Tuesday, April 17, 2012

Home sales rise again in metro Colorado, metro Denver and Colorado Springs

The number of single-family home sales closings increased again in February in metro Denver, the Pikes Peak Region, and statewide. According to home sales information released by the Colorado Association of Realtors, the number of single-family closings rose 13.5 percent in metro Denver during February 2012 compared to February 2011. Over the same period, closings rose 17.6 percent statewide, and 14.3 percent in the Pikes Peak region. Statewide in February, there were 3,746 closings. 2,036 of them were in the metro Denver region and 511 occurred in the Pikes Peak region.

The number of closings in all three measures has increased, year over year, each month for the past eight months (July 2011-Feb 2012).

This recent growth trend has also begun to show up in the 12-month moving averages used to track trends in home sales. The highly-cyclical nature of home sales trends makes it difficult to track multi-year trends in home sales. The addition of the homebuyer tax credits from 2008 to 2010 further complicated the picture. So, I have smoothed out the sales totals using a 12-month moving average for each month.

In the first graph, we see the moving average in home sales compared to year-over-year changes in the average for the metro Denver area. The trend in home sales closing had been downward since mid-2005 and accelerated in early 2009. From March 2008 until September 2011, every month showed a negative year-over-year change in home sales. In February, the year-over-year change was positive for the fifth time in 47 months, with an increase of 4.1 percent. There now appears to be a growth trend in single-family closings.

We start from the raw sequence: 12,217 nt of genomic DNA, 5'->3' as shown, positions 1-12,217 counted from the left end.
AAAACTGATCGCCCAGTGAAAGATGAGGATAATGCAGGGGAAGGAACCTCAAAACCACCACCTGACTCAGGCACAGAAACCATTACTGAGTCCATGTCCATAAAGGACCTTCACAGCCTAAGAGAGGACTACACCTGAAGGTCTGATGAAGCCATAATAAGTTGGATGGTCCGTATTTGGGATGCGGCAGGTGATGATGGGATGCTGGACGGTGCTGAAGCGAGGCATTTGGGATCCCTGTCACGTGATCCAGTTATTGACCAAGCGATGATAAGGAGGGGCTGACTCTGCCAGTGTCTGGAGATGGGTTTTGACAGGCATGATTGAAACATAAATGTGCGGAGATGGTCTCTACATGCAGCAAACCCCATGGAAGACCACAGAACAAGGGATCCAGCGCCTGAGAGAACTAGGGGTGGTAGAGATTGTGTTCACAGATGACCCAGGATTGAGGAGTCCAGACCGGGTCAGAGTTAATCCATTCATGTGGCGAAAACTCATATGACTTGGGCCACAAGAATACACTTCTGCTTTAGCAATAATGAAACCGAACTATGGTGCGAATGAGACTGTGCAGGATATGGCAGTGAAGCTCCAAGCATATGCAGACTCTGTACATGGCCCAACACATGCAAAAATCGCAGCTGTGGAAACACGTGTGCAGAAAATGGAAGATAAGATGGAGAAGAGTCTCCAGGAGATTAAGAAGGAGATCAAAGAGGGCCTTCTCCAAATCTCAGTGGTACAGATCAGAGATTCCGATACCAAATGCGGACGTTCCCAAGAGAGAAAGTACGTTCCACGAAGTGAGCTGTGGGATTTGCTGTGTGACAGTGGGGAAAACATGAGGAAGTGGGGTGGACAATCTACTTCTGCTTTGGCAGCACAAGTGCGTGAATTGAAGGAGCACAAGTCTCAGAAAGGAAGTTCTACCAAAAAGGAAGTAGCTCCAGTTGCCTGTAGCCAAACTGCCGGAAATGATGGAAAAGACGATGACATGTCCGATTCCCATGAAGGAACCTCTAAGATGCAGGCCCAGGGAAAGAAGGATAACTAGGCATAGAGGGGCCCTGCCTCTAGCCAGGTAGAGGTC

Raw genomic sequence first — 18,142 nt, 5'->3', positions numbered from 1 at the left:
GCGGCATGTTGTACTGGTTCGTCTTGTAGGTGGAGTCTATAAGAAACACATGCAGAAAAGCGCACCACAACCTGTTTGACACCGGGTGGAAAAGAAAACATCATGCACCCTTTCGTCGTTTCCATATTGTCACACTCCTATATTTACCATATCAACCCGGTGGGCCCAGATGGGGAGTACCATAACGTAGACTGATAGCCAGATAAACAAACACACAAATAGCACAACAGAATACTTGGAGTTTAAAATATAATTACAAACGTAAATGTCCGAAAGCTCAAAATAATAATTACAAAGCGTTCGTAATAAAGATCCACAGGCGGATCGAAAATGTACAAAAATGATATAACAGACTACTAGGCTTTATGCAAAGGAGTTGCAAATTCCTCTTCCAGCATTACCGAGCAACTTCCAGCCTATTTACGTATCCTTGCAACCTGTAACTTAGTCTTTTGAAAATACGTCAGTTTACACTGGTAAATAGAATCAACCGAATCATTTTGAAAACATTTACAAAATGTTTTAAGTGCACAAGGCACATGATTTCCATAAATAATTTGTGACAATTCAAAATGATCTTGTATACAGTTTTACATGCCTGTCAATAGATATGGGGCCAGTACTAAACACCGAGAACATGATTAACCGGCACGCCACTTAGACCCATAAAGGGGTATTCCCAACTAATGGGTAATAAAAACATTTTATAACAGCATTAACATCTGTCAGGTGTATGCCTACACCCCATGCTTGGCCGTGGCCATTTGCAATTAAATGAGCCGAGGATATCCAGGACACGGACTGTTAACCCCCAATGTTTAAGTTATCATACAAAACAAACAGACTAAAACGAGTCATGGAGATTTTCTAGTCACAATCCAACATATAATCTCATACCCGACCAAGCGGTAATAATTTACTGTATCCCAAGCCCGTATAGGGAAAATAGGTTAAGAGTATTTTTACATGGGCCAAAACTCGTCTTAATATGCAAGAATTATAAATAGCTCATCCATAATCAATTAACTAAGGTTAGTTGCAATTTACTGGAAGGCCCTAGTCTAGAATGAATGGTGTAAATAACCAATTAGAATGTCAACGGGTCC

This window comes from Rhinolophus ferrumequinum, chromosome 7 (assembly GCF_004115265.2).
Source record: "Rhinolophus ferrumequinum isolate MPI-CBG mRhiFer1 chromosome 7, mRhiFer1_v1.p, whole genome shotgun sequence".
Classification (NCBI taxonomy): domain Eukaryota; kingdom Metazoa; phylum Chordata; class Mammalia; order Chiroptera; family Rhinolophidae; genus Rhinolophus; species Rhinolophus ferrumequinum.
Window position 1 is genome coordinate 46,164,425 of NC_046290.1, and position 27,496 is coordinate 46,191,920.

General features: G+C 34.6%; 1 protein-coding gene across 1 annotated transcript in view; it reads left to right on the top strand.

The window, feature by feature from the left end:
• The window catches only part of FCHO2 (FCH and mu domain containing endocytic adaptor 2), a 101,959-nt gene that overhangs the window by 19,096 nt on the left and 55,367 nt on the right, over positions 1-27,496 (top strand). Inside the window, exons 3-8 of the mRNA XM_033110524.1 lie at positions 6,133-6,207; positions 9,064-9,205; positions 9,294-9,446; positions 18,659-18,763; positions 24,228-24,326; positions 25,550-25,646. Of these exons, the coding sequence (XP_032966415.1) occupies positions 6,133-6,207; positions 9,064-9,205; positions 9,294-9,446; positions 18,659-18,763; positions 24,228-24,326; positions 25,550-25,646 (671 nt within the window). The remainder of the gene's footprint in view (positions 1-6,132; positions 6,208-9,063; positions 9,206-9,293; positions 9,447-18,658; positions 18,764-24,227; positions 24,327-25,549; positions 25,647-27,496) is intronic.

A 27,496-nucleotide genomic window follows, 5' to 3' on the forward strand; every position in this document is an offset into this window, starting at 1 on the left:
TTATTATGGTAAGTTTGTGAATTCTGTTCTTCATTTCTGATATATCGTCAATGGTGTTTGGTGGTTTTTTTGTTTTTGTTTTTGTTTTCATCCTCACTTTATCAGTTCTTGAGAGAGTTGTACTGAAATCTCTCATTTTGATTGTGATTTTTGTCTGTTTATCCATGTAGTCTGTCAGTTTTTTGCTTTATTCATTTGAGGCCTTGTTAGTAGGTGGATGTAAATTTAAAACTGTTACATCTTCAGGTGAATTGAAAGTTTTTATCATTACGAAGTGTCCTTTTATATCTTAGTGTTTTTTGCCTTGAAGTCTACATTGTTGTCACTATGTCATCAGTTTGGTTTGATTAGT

The second graph shows the same measurements for Colorado statewide. The year-over-year change in the statewide average for home sales turned positive in February for the fifth time in 15 months. Statewide, transactions moved into positive territory in response to the homebuyer tax credits that were were offered in 2009 and 2010, but moved into negative territory again after the expiration of the credits. The statewide moving average increased 5.7 percent in February, year over year, and was the largest increase recorded since 2006.

The third graph shows the same measures for the Pikes Peak region. The homebuyer tax credit produced much larger changes in the regional trends in the Pikes Peak region than in metro Denver or statewide. The year over year change in February was positive, making it the fourth time in fourteen months that the year-over-year change in average sales has been positive. Excluding the run-up in home sales produced by the tax credit in 2009 and 2010, the average in home sales had been largely flat since mid-2009 in the Pikes Peak region, but has shown some slight signs of increase in recent months.

Conclusions: Sales activity continues to show signs of growth, and in some cases is at multi-year highs. Interestingly, new sales activity has not necessarily translated into robust growth in home prices. Home price data shows prices to still be essentially flat in many areas, or even decreasing, according to FHFA and others. See the home price archive for more.